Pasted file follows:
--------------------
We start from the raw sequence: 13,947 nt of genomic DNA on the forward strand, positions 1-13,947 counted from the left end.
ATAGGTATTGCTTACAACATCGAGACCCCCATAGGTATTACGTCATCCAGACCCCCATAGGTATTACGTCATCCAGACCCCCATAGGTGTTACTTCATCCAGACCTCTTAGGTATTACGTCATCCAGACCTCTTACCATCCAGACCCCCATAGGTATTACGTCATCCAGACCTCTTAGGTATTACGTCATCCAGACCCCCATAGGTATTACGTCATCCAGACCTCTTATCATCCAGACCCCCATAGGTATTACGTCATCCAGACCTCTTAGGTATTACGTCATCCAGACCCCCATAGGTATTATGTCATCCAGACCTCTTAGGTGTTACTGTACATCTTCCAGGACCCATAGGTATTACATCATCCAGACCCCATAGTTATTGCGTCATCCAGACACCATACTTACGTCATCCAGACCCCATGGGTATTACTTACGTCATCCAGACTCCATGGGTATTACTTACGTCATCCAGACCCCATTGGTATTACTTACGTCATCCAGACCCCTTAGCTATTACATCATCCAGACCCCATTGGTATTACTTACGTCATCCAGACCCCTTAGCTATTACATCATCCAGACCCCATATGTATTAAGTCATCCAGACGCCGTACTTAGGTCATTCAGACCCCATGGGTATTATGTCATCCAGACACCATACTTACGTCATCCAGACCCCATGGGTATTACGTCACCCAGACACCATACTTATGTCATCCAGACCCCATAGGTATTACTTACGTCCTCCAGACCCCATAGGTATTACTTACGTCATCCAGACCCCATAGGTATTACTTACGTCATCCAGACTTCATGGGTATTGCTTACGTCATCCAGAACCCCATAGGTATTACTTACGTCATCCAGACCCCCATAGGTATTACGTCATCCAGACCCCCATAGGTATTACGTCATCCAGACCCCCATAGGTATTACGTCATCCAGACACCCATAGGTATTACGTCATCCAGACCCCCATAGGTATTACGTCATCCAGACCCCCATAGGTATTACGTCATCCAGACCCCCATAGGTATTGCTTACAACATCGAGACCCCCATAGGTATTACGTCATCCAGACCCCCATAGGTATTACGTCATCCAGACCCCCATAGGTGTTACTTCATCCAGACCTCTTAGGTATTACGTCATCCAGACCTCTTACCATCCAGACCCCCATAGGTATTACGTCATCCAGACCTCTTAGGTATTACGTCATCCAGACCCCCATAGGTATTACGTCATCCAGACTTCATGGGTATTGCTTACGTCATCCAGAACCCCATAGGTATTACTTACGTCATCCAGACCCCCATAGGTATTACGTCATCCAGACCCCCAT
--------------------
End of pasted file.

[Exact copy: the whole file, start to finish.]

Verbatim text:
We start from the raw sequence: 13,947 nt of genomic DNA on the forward strand, positions 1-13,947 counted from the left end.
ATAGGTATTGCTTACAACATCGAGACCCCCATAGGTATTACGTCATCCAGACCCCCATAGGTATTACGTCATCCAGACCCCCATAGGTGTTACTTCATCCAGACCTCTTAGGTATTACGTCATCCAGACCTCTTACCATCCAGACCCCCATAGGTATTACGTCATCCAGACCTCTTAGGTATTACGTCATCCAGACCCCCATAGGTATTACGTCATCCAGACCTCTTATCATCCAGACCCCCATAGGTATTACGTCATCCAGACCTCTTAGGTATTACGTCATCCAGACCCCCATAGGTATTATGTCATCCAGACCTCTTAGGTGTTACTGTACATCTTCCAGGACCCATAGGTATTACATCATCCAGACCCCATAGTTATTGCGTCATCCAGACACCATACTTACGTCATCCAGACCCCATGGGTATTACTTACGTCATCCAGACTCCATGGGTATTACTTACGTCATCCAGACCCCATTGGTATTACTTACGTCATCCAGACCCCTTAGCTATTACATCATCCAGACCCCATTGGTATTACTTACGTCATCCAGACCCCTTAGCTATTACATCATCCAGACCCCATATGTATTAAGTCATCCAGACGCCGTACTTAGGTCATTCAGACCCCATGGGTATTATGTCATCCAGACACCATACTTACGTCATCCAGACCCCATGGGTATTACGTCACCCAGACACCATACTTATGTCATCCAGACCCCATAGGTATTACTTACGTCCTCCAGACCCCATAGGTATTACTTACGTCATCCAGACCCCATAGGTATTACTTACGTCATCCAGACTTCATGGGTATTGCTTACGTCATCCAGAACCCCATAGGTATTACTTACGTCATCCAGACCCCCATAGGTATTACGTCATCCAGACCCCCATAGGTATTACGTCATCCAGACCCCCATAGGTATTACGTCATCCAGACACCCATAGGTATTACGTCATCCAGACCCCCATAGGTATTACGTCATCCAGACCCCCATAGGTATTACGTCATCCAGACCCCCATAGGTATTGCTTACAACATCGAGACCCCCATAGGTATTACGTCATCCAGACCCCCATAGGTATTACGTCATCCAGACCCCCATAGGTGTTACTTCATCCAGACCTCTTAGGTATTACGTCATCCAGACCTCTTACCATCCAGACCCCCATAGGTATTACGTCATCCAGACCTCTTAGGTATTACGTCATCCAGACCCCCATAGGTATTACGTCATCCAGACTTCATGGGTATTGCTTACGTCATCCAGAACCCCATAGGTATTACTTACGTCATCCAGACCCCCATAGGTATTACGTCATCCAGACCCCCAT